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Matzo balls ... light/fluffy or heavy/dense?

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Not being Jewish, and not even pretending to be Jewish, I have no real point of reference as to which is better, or preferred.

I will admit I like them both - either light and fluffy almost like a flotation device or heavy and dense like some edible anchor.

What say you? Do you have a preference?

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  1. I'm not Jewish either and have to say I do like them dense and within a heavy soup.

    1. I am Jewish, and this debate has been raging for as long back as I can remember, which is sometime back in the 1950's. I remember both my grandmothers, my great grandmother, a bunch of aunts, great aunts and even some of my uncles, discussing the "golf ball" or the "tennis ball"....

      I really do not recall any clear definitive answer, just a lot of hyperbole, . My one uncle asked my grandmother to make both kinds,, so she did, this way no one could complain....as for me....
      I love food, and am pleased to have them eitherway.
      The next debate ...should they be large or small?
      ( On the Kosher board, I beleive I saw some tips to make them fluffy)
      Let the discussion continue!

      1. I'm not Jewish (but have Jewish in-laws) and have a definite preference for the lighter/fluffier ones. I don't like that heavy feeling in my stomach.

        But, some of the lighter ones have a defined "graininess" which is odd too.

        It's like pie dough ... if it's overworked it's tough, if it's just right it melts in your mouth. ;)

        2 Replies
        1. re: eperdu

          I am Jewish and we always made fluffy floaters for MB soup and hard sinkers for tzimmes. Tzimmes is made many different ways but in my family it was a stew with flanken,carrots,sugar-sometimes a boatload and small hard MB.

          1. re: SIMIHOUND

            My soup matzo balls are floaters, big, light and fluffy. My Tzimmes matzo bals are heavy like lead. BUT this is not because I make them differently, it is because of the way they are cooked. In fact I make a big bowl of mix, put half in boiling water to make for soup and the other half raw in the tzimmes to cook. the bake in the tzimmes, absorbing the heavy juices, meat drippings (I put a brisket in the tzimmes) and the honey. They don't boil freely in a 20 quart pot of water, thus they are sinkers.

        2. You mean, floaters or sinkers? Definitely floaters!!!! Use seltzer in ' em to give some lightness and lift!

          1. No, because I've never, ever had a matzo ball that I didn't like. And I'm not Jewish, either.

            1. Anyone can make light and fluffy MB's by just following the directions on the box. It takes art and skill to make those rock hard bombs. I'm all in for the bombs!

              1 Reply
              1. re: franpelyk

                I wish I could switch skills.....I greatly prefer the light fluffy ones, but seem to be destine to forever make the sinkers.

              2. floaters all the way!

                1. In our family, around the table at Rosh Hashana or Passover, the ultimate compliment to my baba was to tell her the matzo balls were floating to the ceiling.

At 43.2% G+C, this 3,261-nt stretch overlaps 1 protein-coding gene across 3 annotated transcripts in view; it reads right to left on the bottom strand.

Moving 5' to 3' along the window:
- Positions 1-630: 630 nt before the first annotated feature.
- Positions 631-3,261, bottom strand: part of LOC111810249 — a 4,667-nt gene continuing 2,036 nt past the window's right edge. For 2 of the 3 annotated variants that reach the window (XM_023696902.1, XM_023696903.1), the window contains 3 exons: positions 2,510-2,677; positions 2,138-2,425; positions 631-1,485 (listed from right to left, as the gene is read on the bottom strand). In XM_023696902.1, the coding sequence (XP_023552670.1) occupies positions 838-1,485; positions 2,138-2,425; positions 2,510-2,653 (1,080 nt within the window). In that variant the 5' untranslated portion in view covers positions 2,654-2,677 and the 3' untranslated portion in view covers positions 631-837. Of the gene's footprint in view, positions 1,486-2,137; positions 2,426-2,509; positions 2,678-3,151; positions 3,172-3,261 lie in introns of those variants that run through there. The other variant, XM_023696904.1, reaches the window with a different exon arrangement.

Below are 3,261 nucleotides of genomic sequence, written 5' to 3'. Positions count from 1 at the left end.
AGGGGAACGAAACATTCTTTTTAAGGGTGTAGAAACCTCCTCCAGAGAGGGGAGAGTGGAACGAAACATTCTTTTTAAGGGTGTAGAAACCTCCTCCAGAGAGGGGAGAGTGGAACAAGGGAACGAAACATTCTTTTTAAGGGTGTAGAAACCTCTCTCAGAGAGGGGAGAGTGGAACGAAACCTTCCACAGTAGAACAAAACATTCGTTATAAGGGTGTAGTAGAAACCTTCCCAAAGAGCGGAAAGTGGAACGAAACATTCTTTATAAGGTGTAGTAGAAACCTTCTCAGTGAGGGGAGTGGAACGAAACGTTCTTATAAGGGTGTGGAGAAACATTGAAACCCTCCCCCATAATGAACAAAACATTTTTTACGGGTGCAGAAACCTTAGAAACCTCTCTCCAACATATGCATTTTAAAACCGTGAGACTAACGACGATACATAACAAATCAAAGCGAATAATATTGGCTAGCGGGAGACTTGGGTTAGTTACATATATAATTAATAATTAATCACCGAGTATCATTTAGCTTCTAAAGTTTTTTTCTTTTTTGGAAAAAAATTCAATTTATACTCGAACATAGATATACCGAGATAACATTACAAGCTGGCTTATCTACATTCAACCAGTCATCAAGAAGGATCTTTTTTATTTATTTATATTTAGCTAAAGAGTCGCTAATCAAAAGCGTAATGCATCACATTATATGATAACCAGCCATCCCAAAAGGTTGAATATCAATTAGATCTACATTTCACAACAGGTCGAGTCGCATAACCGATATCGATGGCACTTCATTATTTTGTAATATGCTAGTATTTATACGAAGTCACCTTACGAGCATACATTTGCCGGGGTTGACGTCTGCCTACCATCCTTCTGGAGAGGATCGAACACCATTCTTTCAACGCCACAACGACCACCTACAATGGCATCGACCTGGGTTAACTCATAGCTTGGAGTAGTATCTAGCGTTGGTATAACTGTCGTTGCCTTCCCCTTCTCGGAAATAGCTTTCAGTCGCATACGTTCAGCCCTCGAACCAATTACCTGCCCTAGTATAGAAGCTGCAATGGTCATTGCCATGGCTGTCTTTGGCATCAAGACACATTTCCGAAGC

Definitely the lighter the better.

                  1. I like them either way, but lately after years of not knowing how to make the fluffy ones, and then learning how to, they've become my preference.

                    3 Replies
                    1. re: michele cindy

                      What was your secret to the light ones?

                      1. re: nosh

                        My mother insists that your hands must be freezing cold and to work the mixture as little as possible.

                        If you're using a boxed mix they'll come out soft every time if you follow the recipe.

                        If you're making them from scratch I've found that using oil instead of shmaltz, and adding seltzer instead of water makes them really light (too light even).

                        1. re: nosh

                          I use seltzer instead of water, and separate the eggs, whip up the whites then gently fold them into the matzoh meal. A friend I worked with taught me this and it works like a charm!

                      2. I'm Jewish and have always preferred the sinkers that my mother made. My maternal grandma made floaters and took great pride in them. I've never tried to make MB but have no doubt that if making them takes really great skill, then I'm destined to make sinkers.

                        1. floaters all the way. seltzer, whipped egg whites, cold, well-oiled hands, and a very light touch.

                          i can't stand sinkers. too doughy.

                          1. I cheat by adding about 1/2 teaspoon of baking powder to the matzoh meal. I like light floaters.

                            1. If you put in onions fried in schmaltz, they can't float. If you don't put in onions fried in schmaltz you should

                              1. Medium sized floaters, without a doubt.

                                1. Non-Jewish ex-DH once came from work and asked (Jewish) me "if I said 'floaters or sinkers' would you know what I was talking about?" I said, "matzoh balls, what else?"

                                  For the record I prefer sinkers, but I've never met a matzoh ball I wasn't happy to eat. Yum!